Thailand restores fragile order with military presence and curfew after unrest

Days after the Thai military launched an offensive to evict anti-government protesters from central Bangkok, the focus turns to cleanup and recovery.
By Andrew Higgins
Washington Post Foreign Service
Friday, May 21, 2010

BANGKOK -- After a frenzy of shooting, arson and looting, authorities in Thailand imposed a jittery order Thursday, turning the center of the vibrant capital into an armed camp and extending for three days a nighttime curfew there and in other parts of the country convulsed by unrest.

In Bangkok, a cosmopolitan metropolis of more than 9 million people, the relative calm was punctured only by occasional gunshots. Just a day earlier, the city had teetered close to anarchy after a military assault to dislodge "red shirt" protesters killed 15 people and injured more than 100, including 10 journalists. On Thursday, an army truck drove through the vanquished protesters' encampment, blasting a pop song rhapsodizing national unity.

As firefighters hosed the smoldering ruins of Thailand's biggest shopping mall, hundreds of defeated red shirts, many of them poor people from the provinces, gathered nearby in the courtyard of the national police headquarters to await screening and transport back home.

"I'm happy to be going home, but I'll be back next time," said Dee Munti, a rice farmer from the northern region of Udon Thani, a hotbed of anti-government sentiment that, like Bangkok, erupted in violence Wednesday. Udon Thani, Bangkok and 22 other provinces -- out of 76 -- are under a nighttime curfew.

With most of the protest movement's top leaders in detention at a military base south of Bangkok, security forces hunted down other figures suspected of giving financial or other support to the red shirts. Three moderate protest chiefs who had avoided arrest Wednesday were taken into custody. One, Veera Musikapong, a key figure in fruitless peace negotiations with the government, later used a televised statement to call for calm on all sides.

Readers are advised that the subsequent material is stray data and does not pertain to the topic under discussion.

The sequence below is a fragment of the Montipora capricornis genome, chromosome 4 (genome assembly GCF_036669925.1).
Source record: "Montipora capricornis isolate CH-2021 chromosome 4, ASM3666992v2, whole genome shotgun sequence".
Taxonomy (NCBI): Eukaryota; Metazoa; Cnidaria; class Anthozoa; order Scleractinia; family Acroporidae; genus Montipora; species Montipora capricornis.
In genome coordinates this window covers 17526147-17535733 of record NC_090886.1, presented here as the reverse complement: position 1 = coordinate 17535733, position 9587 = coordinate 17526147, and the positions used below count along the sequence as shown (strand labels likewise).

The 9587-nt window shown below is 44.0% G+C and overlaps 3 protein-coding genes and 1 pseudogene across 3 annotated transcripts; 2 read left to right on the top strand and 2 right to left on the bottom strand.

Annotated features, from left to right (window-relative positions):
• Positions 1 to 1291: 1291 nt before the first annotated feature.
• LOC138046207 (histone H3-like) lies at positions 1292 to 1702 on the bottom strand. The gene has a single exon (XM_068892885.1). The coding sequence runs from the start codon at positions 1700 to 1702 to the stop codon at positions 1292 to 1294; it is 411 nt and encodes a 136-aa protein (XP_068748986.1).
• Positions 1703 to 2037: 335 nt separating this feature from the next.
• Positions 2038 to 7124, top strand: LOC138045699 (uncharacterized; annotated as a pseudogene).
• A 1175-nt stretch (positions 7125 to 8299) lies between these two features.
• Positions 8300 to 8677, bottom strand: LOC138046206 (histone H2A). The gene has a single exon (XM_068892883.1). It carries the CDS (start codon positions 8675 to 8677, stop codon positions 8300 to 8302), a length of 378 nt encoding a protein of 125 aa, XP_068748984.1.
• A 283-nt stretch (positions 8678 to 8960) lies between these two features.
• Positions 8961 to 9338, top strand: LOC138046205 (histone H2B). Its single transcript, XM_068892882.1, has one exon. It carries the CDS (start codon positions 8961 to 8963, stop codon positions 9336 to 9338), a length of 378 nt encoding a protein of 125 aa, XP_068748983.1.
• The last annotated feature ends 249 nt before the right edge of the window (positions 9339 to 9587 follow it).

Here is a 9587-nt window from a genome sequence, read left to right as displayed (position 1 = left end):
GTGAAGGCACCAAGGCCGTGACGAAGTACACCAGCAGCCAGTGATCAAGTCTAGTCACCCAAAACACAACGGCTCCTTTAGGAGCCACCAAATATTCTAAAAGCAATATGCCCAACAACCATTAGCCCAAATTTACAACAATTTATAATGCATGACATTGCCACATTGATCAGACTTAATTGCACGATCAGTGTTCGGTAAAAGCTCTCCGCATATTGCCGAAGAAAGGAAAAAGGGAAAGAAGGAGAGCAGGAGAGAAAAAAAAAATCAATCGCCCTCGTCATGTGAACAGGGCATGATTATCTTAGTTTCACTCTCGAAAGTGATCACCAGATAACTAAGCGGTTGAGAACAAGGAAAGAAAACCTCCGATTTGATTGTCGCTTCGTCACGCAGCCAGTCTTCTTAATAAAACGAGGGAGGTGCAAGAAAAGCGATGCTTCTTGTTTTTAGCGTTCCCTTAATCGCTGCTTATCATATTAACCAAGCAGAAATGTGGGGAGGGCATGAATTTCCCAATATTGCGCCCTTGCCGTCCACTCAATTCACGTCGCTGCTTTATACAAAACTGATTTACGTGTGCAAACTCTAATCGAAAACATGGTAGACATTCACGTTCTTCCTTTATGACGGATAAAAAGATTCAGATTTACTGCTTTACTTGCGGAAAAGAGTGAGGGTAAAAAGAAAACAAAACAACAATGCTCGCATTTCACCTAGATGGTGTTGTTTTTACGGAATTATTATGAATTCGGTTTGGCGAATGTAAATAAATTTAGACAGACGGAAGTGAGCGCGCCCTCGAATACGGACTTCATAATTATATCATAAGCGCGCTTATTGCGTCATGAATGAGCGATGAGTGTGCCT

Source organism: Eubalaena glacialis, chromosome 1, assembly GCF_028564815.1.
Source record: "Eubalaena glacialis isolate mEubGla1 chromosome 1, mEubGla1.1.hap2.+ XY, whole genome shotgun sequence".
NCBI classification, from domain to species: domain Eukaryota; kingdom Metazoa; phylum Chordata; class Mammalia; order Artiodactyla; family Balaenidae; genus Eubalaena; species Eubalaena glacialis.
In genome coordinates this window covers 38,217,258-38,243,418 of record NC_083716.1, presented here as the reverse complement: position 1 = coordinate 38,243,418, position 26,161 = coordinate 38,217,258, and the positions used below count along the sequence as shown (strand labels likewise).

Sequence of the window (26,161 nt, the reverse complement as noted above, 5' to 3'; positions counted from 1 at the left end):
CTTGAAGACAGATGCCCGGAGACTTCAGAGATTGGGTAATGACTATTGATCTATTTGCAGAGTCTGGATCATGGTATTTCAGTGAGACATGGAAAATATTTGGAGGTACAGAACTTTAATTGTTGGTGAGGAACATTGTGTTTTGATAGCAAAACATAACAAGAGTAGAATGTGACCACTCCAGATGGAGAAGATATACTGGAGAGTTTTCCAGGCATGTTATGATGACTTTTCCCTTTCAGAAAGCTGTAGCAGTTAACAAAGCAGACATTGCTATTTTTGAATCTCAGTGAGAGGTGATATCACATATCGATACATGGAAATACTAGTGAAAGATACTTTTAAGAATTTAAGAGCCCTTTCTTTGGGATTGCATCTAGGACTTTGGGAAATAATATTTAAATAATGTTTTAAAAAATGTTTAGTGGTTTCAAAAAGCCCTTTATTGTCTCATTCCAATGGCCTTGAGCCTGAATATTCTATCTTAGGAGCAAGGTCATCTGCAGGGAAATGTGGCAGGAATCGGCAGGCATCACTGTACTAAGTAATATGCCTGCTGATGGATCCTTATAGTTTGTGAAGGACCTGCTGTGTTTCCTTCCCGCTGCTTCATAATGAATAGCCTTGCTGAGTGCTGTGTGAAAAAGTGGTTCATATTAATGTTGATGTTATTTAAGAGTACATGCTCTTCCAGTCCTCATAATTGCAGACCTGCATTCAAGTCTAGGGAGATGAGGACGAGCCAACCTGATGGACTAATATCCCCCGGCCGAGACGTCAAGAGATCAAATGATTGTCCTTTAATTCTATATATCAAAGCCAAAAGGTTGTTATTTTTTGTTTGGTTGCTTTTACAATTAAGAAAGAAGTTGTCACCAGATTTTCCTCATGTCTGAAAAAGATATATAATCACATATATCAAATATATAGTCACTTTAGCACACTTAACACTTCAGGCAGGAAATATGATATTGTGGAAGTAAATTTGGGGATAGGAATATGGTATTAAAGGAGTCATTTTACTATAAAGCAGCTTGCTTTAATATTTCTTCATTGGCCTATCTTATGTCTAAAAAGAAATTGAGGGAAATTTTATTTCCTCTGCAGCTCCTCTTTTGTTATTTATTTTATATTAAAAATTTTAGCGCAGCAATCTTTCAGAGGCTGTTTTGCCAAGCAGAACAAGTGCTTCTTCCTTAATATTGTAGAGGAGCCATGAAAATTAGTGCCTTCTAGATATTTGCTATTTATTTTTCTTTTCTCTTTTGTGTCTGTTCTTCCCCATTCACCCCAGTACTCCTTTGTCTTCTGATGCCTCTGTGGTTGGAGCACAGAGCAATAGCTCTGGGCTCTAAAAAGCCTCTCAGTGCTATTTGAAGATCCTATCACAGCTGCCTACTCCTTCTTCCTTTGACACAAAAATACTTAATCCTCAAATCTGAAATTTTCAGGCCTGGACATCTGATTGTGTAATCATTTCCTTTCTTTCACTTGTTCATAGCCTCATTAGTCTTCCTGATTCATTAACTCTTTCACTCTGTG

"We cannot build democracy with anger and revenge," he said.

In streets scattered with wreckage, soldiers set up scores of checkpoints and, fearful of booby traps, moved gingerly through tents abandoned by protesters. The army said it found a cache of weapons and explosives, as well as six bodies at a Buddhist temple near the center of the protest.

Police rounded up looters, including a skinny young man in a dirty T-shirt who was caught with four bags Thursday outside a ransacked luxury boutique.

The country, a key military and economic partner of the United States, seems to have pulled back from the brink but is more divided than perhaps at any time since it became a constitutional monarchy in 1932.

The country's king, Bhumibol Adulyadej, is widely revered as a unifying figure. But he is 82 years old and ailing, and he has remained silent since the crisis began in March when protesters first occupied part of Bangkok.

After Wednesday's crackdown, more than 30 Bangkok buildings were torched. Elsewhere, at least four city halls were burned to the ground, all of them in the north of the country, the political base of former prime minister Thaksin Shinawatra, a billionaire businessman who was ousted by the military in 2006.

As Thailand counted the economic costs of more than two months of political turmoil, which hammered the tourism industry and spooked investors, dozens of police officers stood guard Thursday outside the charred entrance of the country's now-closed stock exchange. Workers swept up incinerated documents and broken glass.

The most difficult task, however, will be repairing less visible damage.

"We can immediately fix the roads," Bangkok's governor, Sukhumbhand Paribatra, said on Thai television. "But we do not know how long it will take to fix the wounded hearts and minds of the people."


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